Picture an weighty, rectangular object, placed in the middle square of nine squares; your task is to move the object to another square on the grid, a square other than the one you found it in. Ignoring the tools and resources you may want to utilize, there only three things that are going to happen;
- You’re going to lift it (in this case maybe a crane, so will move to the next)
- You’re going to push it
- You’re going to pull it
Now let’s apply that to a prospect, the square they are in represents their current state, and the square they end up in, represents their state, where they are, after a purchase decision. With about a third of all opportunities going into B2B pipelines ending in no decision, the reality is that about a third of the time the square they end up in is the one they started in.
A key influence as to whether you will need to push, is the prospect’s current state. A small percentage will be easy to push, because they know they want to leave the square they are in, and know which square they want to move to, and why; all they need from you is a little push. I was talking to someone selling specialized ERP, and he was saying that this is only 5% of his market at any given time, small. But the vast majority of the market, has no reason to leave their familiar square, and given that they are busy improving their square, they don’t see the grass as being greener in the other square, and are too busy to care. To move these prospects, you’re going to have to “pull”.
Pulling here adds up to enticing them to see you as being able to deliver and exceed everything they set out to do in their square, but better; the only catch being that to do they need to be in a different square. You can try to push these buyers, but they do not react the same way as the willing 5%. These prospects have “to be led to”, and you have to do the leading. If you can lead in a way that they will follow, you can move them.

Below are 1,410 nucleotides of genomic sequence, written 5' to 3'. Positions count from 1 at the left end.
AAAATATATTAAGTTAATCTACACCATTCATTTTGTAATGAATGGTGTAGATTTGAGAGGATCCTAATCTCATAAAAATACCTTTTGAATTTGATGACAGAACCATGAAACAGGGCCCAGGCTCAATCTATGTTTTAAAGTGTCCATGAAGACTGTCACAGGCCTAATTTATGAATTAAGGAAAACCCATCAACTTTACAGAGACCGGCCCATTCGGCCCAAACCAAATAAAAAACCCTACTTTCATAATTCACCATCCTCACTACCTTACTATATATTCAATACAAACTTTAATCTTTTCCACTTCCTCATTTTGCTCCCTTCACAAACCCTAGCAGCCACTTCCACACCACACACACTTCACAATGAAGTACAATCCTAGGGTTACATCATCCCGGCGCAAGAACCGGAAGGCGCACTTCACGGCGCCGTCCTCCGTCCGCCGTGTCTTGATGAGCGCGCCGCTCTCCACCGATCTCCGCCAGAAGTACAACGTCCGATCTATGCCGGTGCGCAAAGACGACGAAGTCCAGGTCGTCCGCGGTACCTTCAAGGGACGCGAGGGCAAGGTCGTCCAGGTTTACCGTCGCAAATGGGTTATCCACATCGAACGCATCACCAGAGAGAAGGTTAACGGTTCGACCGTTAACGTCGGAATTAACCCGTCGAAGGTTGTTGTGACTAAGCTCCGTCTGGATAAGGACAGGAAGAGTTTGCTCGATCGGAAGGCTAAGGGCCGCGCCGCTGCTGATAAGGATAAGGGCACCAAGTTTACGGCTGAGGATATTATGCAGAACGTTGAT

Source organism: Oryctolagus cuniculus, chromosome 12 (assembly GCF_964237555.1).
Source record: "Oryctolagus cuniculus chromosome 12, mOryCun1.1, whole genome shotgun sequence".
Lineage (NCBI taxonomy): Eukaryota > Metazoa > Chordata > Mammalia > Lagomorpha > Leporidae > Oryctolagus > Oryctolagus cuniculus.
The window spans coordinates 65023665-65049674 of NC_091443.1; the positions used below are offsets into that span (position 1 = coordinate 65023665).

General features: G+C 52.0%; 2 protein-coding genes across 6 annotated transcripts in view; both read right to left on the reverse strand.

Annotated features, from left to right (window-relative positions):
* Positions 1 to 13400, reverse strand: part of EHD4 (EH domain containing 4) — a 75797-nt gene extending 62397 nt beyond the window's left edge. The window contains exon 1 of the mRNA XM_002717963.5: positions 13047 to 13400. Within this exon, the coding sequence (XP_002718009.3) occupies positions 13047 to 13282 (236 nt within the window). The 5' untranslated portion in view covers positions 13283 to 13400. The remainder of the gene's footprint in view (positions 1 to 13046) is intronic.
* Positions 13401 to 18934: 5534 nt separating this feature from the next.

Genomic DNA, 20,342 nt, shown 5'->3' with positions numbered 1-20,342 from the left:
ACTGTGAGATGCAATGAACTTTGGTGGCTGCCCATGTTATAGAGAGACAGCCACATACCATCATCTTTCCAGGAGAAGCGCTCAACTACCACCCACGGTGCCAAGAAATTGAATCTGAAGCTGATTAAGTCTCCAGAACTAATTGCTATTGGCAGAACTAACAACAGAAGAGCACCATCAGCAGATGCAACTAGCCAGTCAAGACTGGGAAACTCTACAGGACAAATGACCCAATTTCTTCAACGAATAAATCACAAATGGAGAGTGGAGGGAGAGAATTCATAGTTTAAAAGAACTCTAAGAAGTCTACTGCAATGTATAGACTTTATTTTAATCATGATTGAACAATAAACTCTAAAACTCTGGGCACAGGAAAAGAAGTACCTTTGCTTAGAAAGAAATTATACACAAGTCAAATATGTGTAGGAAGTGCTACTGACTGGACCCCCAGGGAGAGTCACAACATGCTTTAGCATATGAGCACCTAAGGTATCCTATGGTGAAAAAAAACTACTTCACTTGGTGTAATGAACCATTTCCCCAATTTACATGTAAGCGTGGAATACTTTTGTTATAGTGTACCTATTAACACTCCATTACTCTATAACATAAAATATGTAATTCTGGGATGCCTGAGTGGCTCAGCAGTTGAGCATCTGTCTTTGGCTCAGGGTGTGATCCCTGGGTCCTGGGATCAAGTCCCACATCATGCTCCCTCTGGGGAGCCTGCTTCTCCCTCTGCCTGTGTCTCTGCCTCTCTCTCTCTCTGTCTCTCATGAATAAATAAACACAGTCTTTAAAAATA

Getting them to follow involves many things, but two are a must:
- Your vision for their future state has to exceed their vision (from their perspective)
- It has to appear that you (more accurately your expertise), is the only path
Clearly these two go hand in hand, excelling at one, while not fully leveraging the other will not do; and both require that you demonstrate and reinforce your status as a subject matter expert.
The more and better they recognize and accept your SME status, the more effective you will be. Here we are not talking about your product expertise, but your expertise in helping prospects get the most out of their square. When you show them something they missed; something they had not considered or missed, that would have had an unanticipated outcome, a negative vis-à-vis their objectives, they will follow you. This could be unanticipated risk, something that impacts their cost structure or funding that in turn eats into margin; something that completely alters their supply chain in a way they hadn’t envisioned; or other factors like time. As with most successful sales approaches, it is not about product, need, or pain, but about changing the buyer’s state. BTW, addressing a single pain, no matter how well, generally just stabilizes the buyer in their current square, but will not get them to follow you, just puts them back on their current path, pain free.
All of these and many more, will allow you to create a reason for them to follow you, and as a result for you to pull them forward to another square.